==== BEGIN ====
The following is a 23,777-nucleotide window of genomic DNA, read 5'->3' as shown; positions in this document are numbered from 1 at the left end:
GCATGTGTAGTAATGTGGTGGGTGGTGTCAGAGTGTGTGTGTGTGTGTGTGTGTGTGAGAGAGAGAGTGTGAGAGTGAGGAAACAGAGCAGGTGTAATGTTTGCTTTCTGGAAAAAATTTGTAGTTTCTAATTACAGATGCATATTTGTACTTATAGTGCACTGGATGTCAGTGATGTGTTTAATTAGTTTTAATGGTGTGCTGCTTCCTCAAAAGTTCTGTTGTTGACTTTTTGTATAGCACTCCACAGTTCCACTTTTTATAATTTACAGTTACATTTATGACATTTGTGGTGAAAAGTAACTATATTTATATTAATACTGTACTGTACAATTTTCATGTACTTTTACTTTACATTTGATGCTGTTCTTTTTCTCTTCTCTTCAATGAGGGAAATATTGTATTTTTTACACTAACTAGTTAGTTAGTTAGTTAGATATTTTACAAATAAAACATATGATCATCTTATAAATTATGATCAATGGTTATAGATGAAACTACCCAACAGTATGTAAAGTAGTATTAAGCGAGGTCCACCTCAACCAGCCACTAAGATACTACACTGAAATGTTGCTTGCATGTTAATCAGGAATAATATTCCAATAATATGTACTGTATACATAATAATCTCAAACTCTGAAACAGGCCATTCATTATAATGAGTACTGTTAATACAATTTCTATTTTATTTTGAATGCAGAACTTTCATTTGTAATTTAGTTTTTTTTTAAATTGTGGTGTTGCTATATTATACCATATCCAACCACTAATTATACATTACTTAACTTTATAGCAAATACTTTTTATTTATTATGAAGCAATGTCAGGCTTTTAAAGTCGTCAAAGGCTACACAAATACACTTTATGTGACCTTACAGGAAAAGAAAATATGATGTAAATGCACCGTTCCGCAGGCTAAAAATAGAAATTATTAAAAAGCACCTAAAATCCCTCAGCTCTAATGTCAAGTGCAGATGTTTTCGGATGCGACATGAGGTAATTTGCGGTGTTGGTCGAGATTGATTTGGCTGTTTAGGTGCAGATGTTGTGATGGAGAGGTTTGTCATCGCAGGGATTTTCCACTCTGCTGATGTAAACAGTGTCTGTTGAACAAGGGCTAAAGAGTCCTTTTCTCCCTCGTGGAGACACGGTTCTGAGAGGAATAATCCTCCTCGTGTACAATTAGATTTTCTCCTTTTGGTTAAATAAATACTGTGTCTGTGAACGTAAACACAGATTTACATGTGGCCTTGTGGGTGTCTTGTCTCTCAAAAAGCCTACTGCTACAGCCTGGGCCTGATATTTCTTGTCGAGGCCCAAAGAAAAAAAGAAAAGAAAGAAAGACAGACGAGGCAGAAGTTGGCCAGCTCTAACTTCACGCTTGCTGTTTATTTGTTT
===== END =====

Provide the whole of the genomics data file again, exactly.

The following is a 23,777-nucleotide window of genomic DNA, read 5'->3' as shown; positions in this document are numbered from 1 at the left end:
GCATGTGTAGTAATGTGGTGGGTGGTGTCAGAGTGTGTGTGTGTGTGTGTGTGTGTGAGAGAGAGAGTGTGAGAGTGAGGAAACAGAGCAGGTGTAATGTTTGCTTTCTGGAAAAAATTTGTAGTTTCTAATTACAGATGCATATTTGTACTTATAGTGCACTGGATGTCAGTGATGTGTTTAATTAGTTTTAATGGTGTGCTGCTTCCTCAAAAGTTCTGTTGTTGACTTTTTGTATAGCACTCCACAGTTCCACTTTTTATAATTTACAGTTACATTTATGACATTTGTGGTGAAAAGTAACTATATTTATATTAATACTGTACTGTACAATTTTCATGTACTTTTACTTTACATTTGATGCTGTTCTTTTTCTCTTCTCTTCAATGAGGGAAATATTGTATTTTTTACACTAACTAGTTAGTTAGTTAGTTAGATATTTTACAAATAAAACATATGATCATCTTATAAATTATGATCAATGGTTATAGATGAAACTACCCAACAGTATGTAAAGTAGTATTAAGCGAGGTCCACCTCAACCAGCCACTAAGATACTACACTGAAATGTTGCTTGCATGTTAATCAGGAATAATATTCCAATAATATGTACTGTATACATAATAATCTCAAACTCTGAAACAGGCCATTCATTATAATGAGTACTGTTAATACAATTTCTATTTTATTTTGAATGCAGAACTTTCATTTGTAATTTAGTTTTTTTTTAAATTGTGGTGTTGCTATATTATACCATATCCAACCACTAATTATACATTACTTAACTTTATAGCAAATACTTTTTATTTATTATGAAGCAATGTCAGGCTTTTAAAGTCGTCAAAGGCTACACAAATACACTTTATGTGACCTTACAGGAAAAGAAAATATGATGTAAATGCACCGTTCCGCAGGCTAAAAATAGAAATTATTAAAAAGCACCTAAAATCCCTCAGCTCTAATGTCAAGTGCAGATGTTTTCGGATGCGACATGAGGTAATTTGCGGTGTTGGTCGAGATTGATTTGGCTGTTTAGGTGCAGATGTTGTGATGGAGAGGTTTGTCATCGCAGGGATTTTCCACTCTGCTGATGTAAACAGTGTCTGTTGAACAAGGGCTAAAGAGTCCTTTTCTCCCTCGTGGAGACACGGTTCTGAGAGGAATAATCCTCCTCGTGTACAATTAGATTTTCTCCTTTTGGTTAAATAAATACTGTGTCTGTGAACGTAAACACAGATTTACATGTGGCCTTGTGGGTGTCTTGTCTCTCAAAAAGCCTACTGCTACAGCCTGGGCCTGATATTTCTTGTCGAGGCCCAAAGAAAAAAAGAAAAGAAAGAAAGACAGACGAGGCAGAAGTTGGCCAGCTCTAACTTCACGCTTGCTGTTTATTTGTTT